(g) Report of Settlement Part Judge. (1) The Settlement Part Judge shall promptly notify the Chief Administrative Law Judge in writing of the status of the case at such time that he determines further negotiations would be fruitless. If the Settlement Part Judge has not made such a determination and a settlement agreement is not achieved within 120 days following assignment of the case to the Settlement Part Judge, the Settlement Part Judge shall then advise the Chief Administrative Law Judge in writing of his assessment of the likelihood that the parties could come to Start Printed Page 10581a settlement agreement if they were afforded additional time for settlement discussions and negotiations. The Chief Administrative Law Judge may then in his discretion allow an additional period of time, not to exceed 30 days, for further proceedings under this section. If at the expiration of the period allotted under this paragraph the Settlement Part Judge has not approved a full settlement pursuant to § 2200.100, he shall furnish to the Chief Administrative Law Judge copies of any written stipulations and orders embodying the terms of any partial settlement the parties have reached.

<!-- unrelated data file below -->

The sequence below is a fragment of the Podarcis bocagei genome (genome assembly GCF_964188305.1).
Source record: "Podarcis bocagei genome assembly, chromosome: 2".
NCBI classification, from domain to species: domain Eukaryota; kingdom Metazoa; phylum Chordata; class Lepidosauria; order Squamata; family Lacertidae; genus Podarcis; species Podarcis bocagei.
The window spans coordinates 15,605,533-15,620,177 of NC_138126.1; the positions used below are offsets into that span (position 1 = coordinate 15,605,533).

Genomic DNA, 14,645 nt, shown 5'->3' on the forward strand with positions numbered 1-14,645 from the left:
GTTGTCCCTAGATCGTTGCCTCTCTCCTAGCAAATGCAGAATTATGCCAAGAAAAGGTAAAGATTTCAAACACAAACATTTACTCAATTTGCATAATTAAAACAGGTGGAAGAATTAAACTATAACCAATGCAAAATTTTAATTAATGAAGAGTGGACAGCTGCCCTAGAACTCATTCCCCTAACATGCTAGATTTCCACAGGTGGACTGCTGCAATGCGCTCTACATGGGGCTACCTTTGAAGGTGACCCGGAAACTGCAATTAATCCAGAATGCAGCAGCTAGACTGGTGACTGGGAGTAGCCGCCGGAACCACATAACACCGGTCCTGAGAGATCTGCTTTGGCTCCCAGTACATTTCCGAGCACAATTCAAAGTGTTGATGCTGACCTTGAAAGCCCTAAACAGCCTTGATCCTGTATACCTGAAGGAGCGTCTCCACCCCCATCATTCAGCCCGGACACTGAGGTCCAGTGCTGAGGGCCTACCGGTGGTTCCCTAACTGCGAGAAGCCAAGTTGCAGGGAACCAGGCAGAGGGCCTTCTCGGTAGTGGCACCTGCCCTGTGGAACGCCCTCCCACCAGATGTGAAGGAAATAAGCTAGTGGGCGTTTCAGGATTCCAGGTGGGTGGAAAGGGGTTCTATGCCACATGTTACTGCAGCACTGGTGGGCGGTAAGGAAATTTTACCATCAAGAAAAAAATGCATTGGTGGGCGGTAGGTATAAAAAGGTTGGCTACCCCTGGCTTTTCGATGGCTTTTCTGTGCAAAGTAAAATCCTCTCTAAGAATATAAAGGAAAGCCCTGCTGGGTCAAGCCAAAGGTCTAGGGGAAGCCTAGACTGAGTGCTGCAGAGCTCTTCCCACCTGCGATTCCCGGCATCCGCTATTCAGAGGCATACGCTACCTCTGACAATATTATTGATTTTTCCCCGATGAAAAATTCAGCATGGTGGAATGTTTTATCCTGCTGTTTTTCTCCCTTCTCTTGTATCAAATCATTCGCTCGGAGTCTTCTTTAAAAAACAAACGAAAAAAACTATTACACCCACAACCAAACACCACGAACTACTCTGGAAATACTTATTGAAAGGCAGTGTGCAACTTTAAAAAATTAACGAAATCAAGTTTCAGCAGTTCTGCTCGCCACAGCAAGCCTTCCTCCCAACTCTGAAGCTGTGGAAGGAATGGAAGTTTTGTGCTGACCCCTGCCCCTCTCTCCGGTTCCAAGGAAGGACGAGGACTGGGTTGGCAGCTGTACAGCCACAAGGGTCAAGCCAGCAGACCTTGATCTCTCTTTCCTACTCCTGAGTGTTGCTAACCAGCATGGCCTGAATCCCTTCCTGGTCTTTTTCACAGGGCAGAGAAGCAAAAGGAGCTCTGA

(2) At the termination of the settlement period without a full settlement, the Chief Administrative Law Judge shall promptly assign the case to an Administrative Law Judge other than the Settlement Part Judge or Chief Administrative Law Judge for appropriate action on the remaining issues. If all the parties, the Settlement Judge and the Chief Administrative Law Judge agree, the Settlement Part Judge may be retained as the hearing judge.
15. In Subpart M all references to “E-Z Trial” are revise to read “Simplified Proceedings”
16. In § 2200.202, paragraphs (a)(2) and (b) are revised to read as follows:
(a) * * *
(2) an aggregate proposed penalty of not more than $20,000,
(b) Those cases with an aggregate proposed penalty of more than $20,000, but not more than $30,000, if otherwise appropriate, may be selected for Simplified Proceedings at the discretion of the Chief Administrative Law Judge.
17. The authority citation for part 2204 continues to read as follows:
18. In § 2204.105, paragraph (f) is removed.
19. Section 2204.302 is amended by revising paragraph (a) and removing paragraph (d):
(a) An application may be filed whenever an applicant has prevailed in a proceeding or in a discrete substantive portion of the proceeding, but in no case later than thirty days after the period for seeking review in a court of appeals expires.
Dated: March 1, 2005.
Deputy General Counsel.
[FR Doc. 05-4257 Filed 3-3-05; 8:45 am]
BILLING CODE 7600-01-M